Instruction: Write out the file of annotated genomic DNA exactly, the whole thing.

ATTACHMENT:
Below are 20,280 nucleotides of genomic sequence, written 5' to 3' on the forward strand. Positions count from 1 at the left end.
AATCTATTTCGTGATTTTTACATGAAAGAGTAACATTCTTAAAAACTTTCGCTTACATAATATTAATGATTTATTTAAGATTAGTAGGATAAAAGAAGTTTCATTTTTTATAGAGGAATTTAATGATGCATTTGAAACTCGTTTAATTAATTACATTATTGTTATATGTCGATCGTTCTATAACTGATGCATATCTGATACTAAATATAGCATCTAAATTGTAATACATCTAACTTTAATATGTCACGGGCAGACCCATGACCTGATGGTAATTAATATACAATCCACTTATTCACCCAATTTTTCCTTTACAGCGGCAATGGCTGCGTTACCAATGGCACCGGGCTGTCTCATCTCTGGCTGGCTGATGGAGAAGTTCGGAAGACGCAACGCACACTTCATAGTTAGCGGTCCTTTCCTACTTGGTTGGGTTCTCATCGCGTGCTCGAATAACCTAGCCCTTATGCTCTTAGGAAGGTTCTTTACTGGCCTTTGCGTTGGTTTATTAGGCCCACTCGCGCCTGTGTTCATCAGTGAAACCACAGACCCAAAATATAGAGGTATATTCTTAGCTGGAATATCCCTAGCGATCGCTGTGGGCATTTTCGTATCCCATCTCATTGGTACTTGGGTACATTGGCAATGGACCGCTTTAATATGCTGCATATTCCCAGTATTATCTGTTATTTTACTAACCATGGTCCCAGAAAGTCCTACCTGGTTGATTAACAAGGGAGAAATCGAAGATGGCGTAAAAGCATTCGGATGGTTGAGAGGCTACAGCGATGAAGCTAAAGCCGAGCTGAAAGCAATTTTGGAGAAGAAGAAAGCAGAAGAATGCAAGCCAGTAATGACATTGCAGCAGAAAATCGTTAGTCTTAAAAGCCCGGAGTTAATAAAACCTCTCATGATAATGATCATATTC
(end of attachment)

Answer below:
Below are 20,280 nucleotides of genomic sequence, written 5' to 3' on the forward strand. Positions count from 1 at the left end.
AATCTATTTCGTGATTTTTACATGAAAGAGTAACATTCTTAAAAACTTTCGCTTACATAATATTAATGATTTATTTAAGATTAGTAGGATAAAAGAAGTTTCATTTTTTATAGAGGAATTTAATGATGCATTTGAAACTCGTTTAATTAATTACATTATTGTTATATGTCGATCGTTCTATAACTGATGCATATCTGATACTAAATATAGCATCTAAATTGTAATACATCTAACTTTAATATGTCACGGGCAGACCCATGACCTGATGGTAATTAATATACAATCCACTTATTCACCCAATTTTTCCTTTACAGCGGCAATGGCTGCGTTACCAATGGCACCGGGCTGTCTCATCTCTGGCTGGCTGATGGAGAAGTTCGGAAGACGCAACGCACACTTCATAGTTAGCGGTCCTTTCCTACTTGGTTGGGTTCTCATCGCGTGCTCGAATAACCTAGCCCTTATGCTCTTAGGAAGGTTCTTTACTGGCCTTTGCGTTGGTTTATTAGGCCCACTCGCGCCTGTGTTCATCAGTGAAACCACAGACCCAAAATATAGAGGTATATTCTTAGCTGGAATATCCCTAGCGATCGCTGTGGGCATTTTCGTATCCCATCTCATTGGTACTTGGGTACATTGGCAATGGACCGCTTTAATATGCTGCATATTCCCAGTATTATCTGTTATTTTACTAACCATGGTCCCAGAAAGTCCTACCTGGTTGATTAACAAGGGAGAAATCGAAGATGGCGTAAAAGCATTCGGATGGTTGAGAGGCTACAGCGATGAAGCTAAAGCCGAGCTGAAAGCAATTTTGGAGAAGAAGAAAGCAGAAGAATGCAAGCCAGTAATGACATTGCAGCAGAAAATCGTTAGTCTTAAAAGCCCGGAGTTAATAAAACCTCTCATGATAATGATCATATTC